The Cottage Smallholder

stumbling self sufficiency in a small space

Brie de Meaux and fresh ripe plums

brie and plumsDanny loves Brie de Meaux and, unfortunately for him, I am becoming addicted too. It’s available in the UK but there is nothing like a slab bought from a French cheese shop and delivered to your door the very next day.

It tastes better, fresher and even looks more tempting dressed in the chunky fromagerie paper. Then wrapped in an outer layer of delicate brown paper that has the soft, gentle crackle of a special present, wrapped with care.

Supermarkets have forced out most of the small specialist shops in the UK. It’s still OK if you live in a city but out in the sticks you are lucky if you find a decent independent butcher.

The French still nurture their specialist shops. These excel at presentation and enhancing the shopping experience. They offer the ultimate in gourmand pampering to everyone who steps over their threshold. The first time that we stayed with Jocelyn and Miles in France we visited a good local boulangerie. Despite dire warnings regarding the large meal to be consumed that evening D and I went wild and chose mille feuilles – as light and soft as a butterfly kiss. These cakes had a definite impact on the evening meal but I often remember them, the smiling girl behind the counter and the fragile box tied with pretty ribbon. Nothing can match untying the ribbon and the first trembling taste.

Our friends have a lovely house in France, near Versailles. They go over several times a year and usually give us a buzz.
“We are off to the market tomorrow do you have a list?”
My mind takes a nanno second to connect.
“Would you like the usual order. Brie de Meaux, Chèvre and something stinky. Would you like tabac?”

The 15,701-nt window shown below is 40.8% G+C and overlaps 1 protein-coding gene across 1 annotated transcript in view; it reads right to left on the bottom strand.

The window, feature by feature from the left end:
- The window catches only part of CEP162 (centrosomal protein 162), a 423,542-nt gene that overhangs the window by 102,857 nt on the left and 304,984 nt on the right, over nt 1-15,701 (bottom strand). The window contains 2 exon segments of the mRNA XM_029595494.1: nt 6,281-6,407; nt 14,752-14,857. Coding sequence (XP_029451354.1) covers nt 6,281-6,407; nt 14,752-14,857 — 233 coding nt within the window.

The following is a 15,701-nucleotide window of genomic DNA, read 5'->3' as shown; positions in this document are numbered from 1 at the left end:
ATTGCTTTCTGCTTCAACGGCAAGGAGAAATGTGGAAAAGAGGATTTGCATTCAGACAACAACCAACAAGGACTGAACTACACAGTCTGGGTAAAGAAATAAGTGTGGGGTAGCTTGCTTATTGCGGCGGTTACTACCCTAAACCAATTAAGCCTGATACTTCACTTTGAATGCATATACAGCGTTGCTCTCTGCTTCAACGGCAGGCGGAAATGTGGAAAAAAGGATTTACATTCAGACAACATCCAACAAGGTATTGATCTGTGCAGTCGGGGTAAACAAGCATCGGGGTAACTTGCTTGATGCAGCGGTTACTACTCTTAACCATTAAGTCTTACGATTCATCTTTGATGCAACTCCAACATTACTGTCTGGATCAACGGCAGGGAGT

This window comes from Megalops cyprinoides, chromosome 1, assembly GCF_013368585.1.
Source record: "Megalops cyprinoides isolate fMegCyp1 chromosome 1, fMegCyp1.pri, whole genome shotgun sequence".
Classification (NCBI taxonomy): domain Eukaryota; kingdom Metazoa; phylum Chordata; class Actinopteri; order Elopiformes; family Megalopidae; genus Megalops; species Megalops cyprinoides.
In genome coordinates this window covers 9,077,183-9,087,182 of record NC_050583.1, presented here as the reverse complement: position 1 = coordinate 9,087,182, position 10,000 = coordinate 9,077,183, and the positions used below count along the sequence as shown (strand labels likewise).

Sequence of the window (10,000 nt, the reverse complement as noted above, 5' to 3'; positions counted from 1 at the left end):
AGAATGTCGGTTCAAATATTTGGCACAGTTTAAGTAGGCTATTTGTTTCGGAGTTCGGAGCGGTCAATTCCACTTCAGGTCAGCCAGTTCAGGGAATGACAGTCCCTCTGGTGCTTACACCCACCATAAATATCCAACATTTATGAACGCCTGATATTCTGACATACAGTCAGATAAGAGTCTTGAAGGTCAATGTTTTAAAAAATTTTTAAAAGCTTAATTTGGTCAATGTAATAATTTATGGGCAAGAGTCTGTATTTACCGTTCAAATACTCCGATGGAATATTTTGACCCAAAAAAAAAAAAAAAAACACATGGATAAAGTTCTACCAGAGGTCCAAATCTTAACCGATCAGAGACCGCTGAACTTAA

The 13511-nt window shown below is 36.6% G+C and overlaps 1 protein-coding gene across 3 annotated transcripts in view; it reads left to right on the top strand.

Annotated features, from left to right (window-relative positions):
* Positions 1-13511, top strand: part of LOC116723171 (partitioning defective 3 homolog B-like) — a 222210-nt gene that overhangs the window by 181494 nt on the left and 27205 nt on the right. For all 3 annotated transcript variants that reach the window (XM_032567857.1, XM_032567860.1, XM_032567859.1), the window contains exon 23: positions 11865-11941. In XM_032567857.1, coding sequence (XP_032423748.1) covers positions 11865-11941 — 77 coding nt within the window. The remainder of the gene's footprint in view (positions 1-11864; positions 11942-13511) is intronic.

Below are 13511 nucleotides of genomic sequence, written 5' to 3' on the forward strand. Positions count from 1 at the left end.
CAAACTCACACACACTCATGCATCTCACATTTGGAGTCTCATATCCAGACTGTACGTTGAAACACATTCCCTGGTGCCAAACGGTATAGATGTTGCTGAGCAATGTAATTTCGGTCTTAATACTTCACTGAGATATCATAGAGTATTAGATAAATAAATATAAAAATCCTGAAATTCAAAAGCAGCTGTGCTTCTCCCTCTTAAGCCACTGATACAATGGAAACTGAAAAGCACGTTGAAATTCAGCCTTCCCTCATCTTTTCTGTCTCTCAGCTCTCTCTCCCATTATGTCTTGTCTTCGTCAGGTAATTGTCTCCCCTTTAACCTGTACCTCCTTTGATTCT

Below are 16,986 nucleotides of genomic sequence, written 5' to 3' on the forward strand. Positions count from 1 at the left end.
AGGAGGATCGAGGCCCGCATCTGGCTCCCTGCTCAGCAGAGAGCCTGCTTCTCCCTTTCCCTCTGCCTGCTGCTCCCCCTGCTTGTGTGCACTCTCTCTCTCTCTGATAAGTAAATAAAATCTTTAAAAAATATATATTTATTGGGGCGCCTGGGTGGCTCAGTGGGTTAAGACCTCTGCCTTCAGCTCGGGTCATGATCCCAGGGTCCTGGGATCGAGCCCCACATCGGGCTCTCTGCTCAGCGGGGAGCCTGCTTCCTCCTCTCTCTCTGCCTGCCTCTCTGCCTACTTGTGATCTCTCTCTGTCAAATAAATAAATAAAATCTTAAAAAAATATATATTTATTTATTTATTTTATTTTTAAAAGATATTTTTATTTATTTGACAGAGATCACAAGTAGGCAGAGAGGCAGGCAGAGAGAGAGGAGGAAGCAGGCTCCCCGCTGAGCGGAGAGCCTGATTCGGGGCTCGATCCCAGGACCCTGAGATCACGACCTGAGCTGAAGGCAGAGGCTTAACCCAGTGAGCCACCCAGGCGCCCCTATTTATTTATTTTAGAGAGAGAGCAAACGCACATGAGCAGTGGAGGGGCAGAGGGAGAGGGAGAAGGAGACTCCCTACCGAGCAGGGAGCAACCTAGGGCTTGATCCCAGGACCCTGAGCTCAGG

“Yes, please!”
Sometimes we add garlic to the list and occasionally wine and salami.

We had a fresh delivery on Tuesday evening. Wednesday lunchtime, Danny was in London, so I lifted the beautifully wrapped packages onto the worktop to examine them, solo.

Four pairs of eyes watched from the floor as I sampled some brie straight from the knife. Wonderful soft flavours and a creaminess that cried out for a foil. M and J had included a large carrier bag of plums from their own French tree. The combination was wonderful. Forget grapes. I had to try the slicable Chèvre with a bite of plum. Superb. Then I assisted the soft, runny goat’s cheese onto a slice of soft nutty bread and guzzled. There was no time to sample the fourth package. The four pairs of eyes chomped the crusts and I rushed back to work with seconds to spare.

Today I made Danny a brie and plum sandwich to acompany him to London. The exultant text from the train was just one word,

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  1. Fiona Nevile

    Hi Pat,

    Unfortunately the Brie de Meaux bonanza is nearly over. There is only a tiny bit left.

    Hi Kate,

    I wish both our nations would cotton on to the value of small specialist shops before it is too late.

    Hi Celia,

    Your Cambridge Gages sound good. We have a plum tree in the garden (dark Victoria plum type) and I have found several good wild damson, plum and bullace trees in the hedgerows around the village. I love going off for an hour or two foraging.

    Ho KJ,

    Yes we are very lucky to have access to such fresh French cheese.

  2. I am jealous. I love good cheese.

  3. Plums are so gorgeous – and there are so many varieties and flavours if you are lucky enough to find them. I’ll have to try plums and brie – looks good!

    Our Cambridge Gages are very nearly ripe – can’t wait!!!!!!
    They would be just right with a good sharp tangy cheese.
    Thanks for the inspiration.

  4. This looks so good … I loved hearing about your delivery. I wish for the same thing!!

    It is the same here – small shops eventually give way to the large supermarkets. We lose much.

  5. Ohhhhhhhh Lovely!!!

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